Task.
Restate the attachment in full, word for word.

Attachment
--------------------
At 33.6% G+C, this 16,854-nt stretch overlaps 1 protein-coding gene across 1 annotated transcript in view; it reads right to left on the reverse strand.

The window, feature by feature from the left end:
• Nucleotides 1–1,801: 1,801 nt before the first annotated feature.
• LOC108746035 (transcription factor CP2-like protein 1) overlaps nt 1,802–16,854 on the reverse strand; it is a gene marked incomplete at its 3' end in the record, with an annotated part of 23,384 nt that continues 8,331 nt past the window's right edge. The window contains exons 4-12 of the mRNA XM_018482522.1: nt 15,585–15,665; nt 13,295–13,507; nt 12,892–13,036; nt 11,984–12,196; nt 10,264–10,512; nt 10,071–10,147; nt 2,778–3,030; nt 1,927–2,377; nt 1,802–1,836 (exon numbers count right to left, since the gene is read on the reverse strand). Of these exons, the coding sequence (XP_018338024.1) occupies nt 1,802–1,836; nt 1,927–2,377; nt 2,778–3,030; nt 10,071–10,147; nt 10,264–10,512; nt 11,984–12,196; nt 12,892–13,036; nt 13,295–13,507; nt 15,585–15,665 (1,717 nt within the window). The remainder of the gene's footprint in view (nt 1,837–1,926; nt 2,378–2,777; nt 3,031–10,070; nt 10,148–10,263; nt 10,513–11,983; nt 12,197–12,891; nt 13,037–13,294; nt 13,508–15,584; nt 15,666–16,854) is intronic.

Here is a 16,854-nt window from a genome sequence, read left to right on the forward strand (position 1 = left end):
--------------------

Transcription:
At 33.6% G+C, this 16,854-nt stretch overlaps 1 protein-coding gene across 1 annotated transcript in view; it reads right to left on the reverse strand.

The window, feature by feature from the left end:
• Nucleotides 1–1,801: 1,801 nt before the first annotated feature.
• LOC108746035 (transcription factor CP2-like protein 1) overlaps nt 1,802–16,854 on the reverse strand; it is a gene marked incomplete at its 3' end in the record, with an annotated part of 23,384 nt that continues 8,331 nt past the window's right edge. The window contains exons 4-12 of the mRNA XM_018482522.1: nt 15,585–15,665; nt 13,295–13,507; nt 12,892–13,036; nt 11,984–12,196; nt 10,264–10,512; nt 10,071–10,147; nt 2,778–3,030; nt 1,927–2,377; nt 1,802–1,836 (exon numbers count right to left, since the gene is read on the reverse strand). Of these exons, the coding sequence (XP_018338024.1) occupies nt 1,802–1,836; nt 1,927–2,377; nt 2,778–3,030; nt 10,071–10,147; nt 10,264–10,512; nt 11,984–12,196; nt 12,892–13,036; nt 13,295–13,507; nt 15,585–15,665 (1,717 nt within the window). The remainder of the gene's footprint in view (nt 1,837–1,926; nt 2,378–2,777; nt 3,031–10,070; nt 10,148–10,263; nt 10,513–11,983; nt 12,197–12,891; nt 13,037–13,294; nt 13,508–15,584; nt 15,666–16,854) is intronic.

Here is a 16,854-nt window from a genome sequence, read left to right on the forward strand (position 1 = left end):